Of course my music collection follows the technology of recorded music through the later half of the 20th Century. It started with vinyl singles or 45s, then record albums or LPs, then tapes - first 8tracks then cassettes, after that we entered the digital age with CDs and now of course we download in various file formats. Thankfully I wasn't around for cylinders and 78s.
|An album full of records, thus a record album.|
So when CDs came out there was peer pressure (I'm not sure from whom) to start talking about them as CDs and NOT the term we had been using to describe vinyl discs - records or albums.
For examples -- people would say George Jones or Oliver Jones or Grace Jones has a new CD out, even though it would released on three formats at the time: LP, cassette and CD.
I didn't agree with it at the time but I just went along with it. When I was at CBC as a producer, one of my hosts insisted on mentioning we were playing CDs as opposed to records even though we were still playing both. Maybe she thought it sounded more high-tech back in the 90s. I also noticed she would say "Here's a track from a new CD" when CDs don't have tracks. Vinyl records have tracks.
As a confirmed music geek, I did a little research to find out how some of this terminology evolved and I found one one thing that was a real eye opener. Did you know that the term "album" refers literally to when records came in "albums?" They couldn't fit an opera on a 78 rpm disc so they would release them as a collection of discs in an album similar to a picture album. You can see them in vintage record stores and in your mom and dad's attic. In other words, we eventually started calling 33 1/3 LPs albums when they are no such thing. Yet people sometimes correct me when I call a new recording a "record" and tell me that's the wrong terminology.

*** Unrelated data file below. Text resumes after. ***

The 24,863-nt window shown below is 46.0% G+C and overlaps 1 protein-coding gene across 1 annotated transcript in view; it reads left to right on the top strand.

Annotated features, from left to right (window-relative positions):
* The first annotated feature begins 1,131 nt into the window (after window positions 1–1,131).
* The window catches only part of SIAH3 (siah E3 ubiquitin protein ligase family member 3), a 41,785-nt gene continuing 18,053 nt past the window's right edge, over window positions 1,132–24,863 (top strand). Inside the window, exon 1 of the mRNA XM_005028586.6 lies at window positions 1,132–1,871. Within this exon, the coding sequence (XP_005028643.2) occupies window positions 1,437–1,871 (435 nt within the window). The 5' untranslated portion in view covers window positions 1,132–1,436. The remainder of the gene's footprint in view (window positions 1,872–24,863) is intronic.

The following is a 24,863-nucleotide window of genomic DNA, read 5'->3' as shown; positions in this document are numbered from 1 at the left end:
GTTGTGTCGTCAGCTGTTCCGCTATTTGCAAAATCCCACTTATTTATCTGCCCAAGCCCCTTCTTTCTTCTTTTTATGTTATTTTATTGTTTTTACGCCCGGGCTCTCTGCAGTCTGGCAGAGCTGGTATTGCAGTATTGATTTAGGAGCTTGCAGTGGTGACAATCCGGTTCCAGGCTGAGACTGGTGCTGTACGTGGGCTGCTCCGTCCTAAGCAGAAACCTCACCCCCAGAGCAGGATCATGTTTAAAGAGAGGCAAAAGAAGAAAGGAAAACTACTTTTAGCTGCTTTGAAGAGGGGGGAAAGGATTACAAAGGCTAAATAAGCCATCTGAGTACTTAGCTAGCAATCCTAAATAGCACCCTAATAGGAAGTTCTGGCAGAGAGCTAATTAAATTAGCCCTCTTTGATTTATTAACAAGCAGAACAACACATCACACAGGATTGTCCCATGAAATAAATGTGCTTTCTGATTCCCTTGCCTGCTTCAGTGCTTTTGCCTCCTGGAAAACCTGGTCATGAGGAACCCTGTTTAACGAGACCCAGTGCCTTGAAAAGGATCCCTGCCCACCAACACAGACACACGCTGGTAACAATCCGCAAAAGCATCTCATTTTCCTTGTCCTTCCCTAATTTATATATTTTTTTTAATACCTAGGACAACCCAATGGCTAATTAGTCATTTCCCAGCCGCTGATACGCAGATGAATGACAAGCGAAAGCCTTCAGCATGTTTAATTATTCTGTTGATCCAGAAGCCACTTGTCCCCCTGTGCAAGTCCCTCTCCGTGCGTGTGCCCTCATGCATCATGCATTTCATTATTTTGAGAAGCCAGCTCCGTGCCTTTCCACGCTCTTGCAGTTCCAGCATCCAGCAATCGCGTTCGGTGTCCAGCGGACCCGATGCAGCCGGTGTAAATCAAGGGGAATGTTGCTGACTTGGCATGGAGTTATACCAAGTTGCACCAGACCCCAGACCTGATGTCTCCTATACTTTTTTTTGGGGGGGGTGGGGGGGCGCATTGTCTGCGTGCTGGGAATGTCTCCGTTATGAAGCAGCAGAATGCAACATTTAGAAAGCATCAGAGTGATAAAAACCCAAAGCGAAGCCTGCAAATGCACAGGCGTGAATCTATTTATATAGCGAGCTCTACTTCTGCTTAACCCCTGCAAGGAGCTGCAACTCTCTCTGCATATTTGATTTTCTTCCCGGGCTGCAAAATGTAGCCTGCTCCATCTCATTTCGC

Indeed most of the names we have given recorded music were tied to the particular format or medium in fashion at the time, but there are so many formats these days that we buy (or steal). I think we need to revive the perfectly good catch-all word RECORD.
I suggest we start using the word RECORD more to refer to a collections of songs as a unit.
The origin of the word is Latin re+cord = more at heart. In Middle English in the 14th century, it meant literally to recall. There really is no strict connection between the word "record" and vinyl but it's perfectly good at describing a group of songs collected as a unit. In other words, to recall a group of songs the creators intended to be acquired as a unit.
Will I launch a huge campaign to make this happen? No, life's too short. Am I up nights thinking about this stuff? Yeah but that's me.And I will stubbornly call all my CDs, downloads and LPs "Records."